Prime Minister David Cameron avoided any direct response to questions of his tenure amid further resignations over the hacking scandal.

When asked by The Daily Mail if he was considering his position as Prime Minister Mr Cameron said: "The British government, in terms of the phone hacking scandal, has taken all of the appropriate actions. We have set up a judicial inquiry, we have made sure there is a properly funded police investigation. We have published huge amounts of information about any meetings between politicians and senior media executives. So i think we have given a very clear answer."

Mr Cameron fielded questions at a business Q&A session at the Johannesburg Stock Exchange as part of his South Africa trade tour.

Mr Cameron added: "Parliament is going to come back on Wednesday, I'm going to make a big statement updating what we are doing with the judicial inquiry. I will be able to answer any of the questions that have come up in the last couple of days. I feel I have been out there in Parliament, in press conferences fully answering the questions, fully transparent, very clear about what needs to be done - making sure that Britain gets to the bottom of what has been a terrible episode in terms of what newspapers have done, hacking into private data. And also some very big questions about potential police corruption. We need to get to the bottom of those."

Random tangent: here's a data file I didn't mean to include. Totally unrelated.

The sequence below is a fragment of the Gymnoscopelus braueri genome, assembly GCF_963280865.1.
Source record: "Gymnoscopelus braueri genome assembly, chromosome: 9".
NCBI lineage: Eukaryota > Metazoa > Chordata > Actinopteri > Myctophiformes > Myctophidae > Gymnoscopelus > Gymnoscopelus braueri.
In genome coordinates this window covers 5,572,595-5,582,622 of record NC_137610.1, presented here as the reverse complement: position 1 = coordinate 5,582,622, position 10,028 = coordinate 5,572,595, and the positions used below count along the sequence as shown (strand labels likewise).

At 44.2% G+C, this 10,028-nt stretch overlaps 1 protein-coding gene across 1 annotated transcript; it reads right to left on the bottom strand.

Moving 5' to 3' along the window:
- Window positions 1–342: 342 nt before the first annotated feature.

Speaking earlier today, Labour Leader Ed Miliband said: ""Sir Paul Stephenson has taken responsibility and resigned over the employment of Mr Coulson's deputy, while the prime minister hasn't even apologised for hiring Mr Coulson."

Mr Cameron has also been criticised for leaving the U.K. during the heat of the hacking scandal. One Conservative backbencher told BBC News that it appeared the PM was "fleeing the country".

Mr Cameron said that his trip to South Africa is an important trip to make.

"It is important for the prime minister to get out there with British business at a time when we need investment and growth and jobs back at home," he said

Mr Cameron added: "Just because you are travelling to Africa does not mean you suddenly lose contact with your office."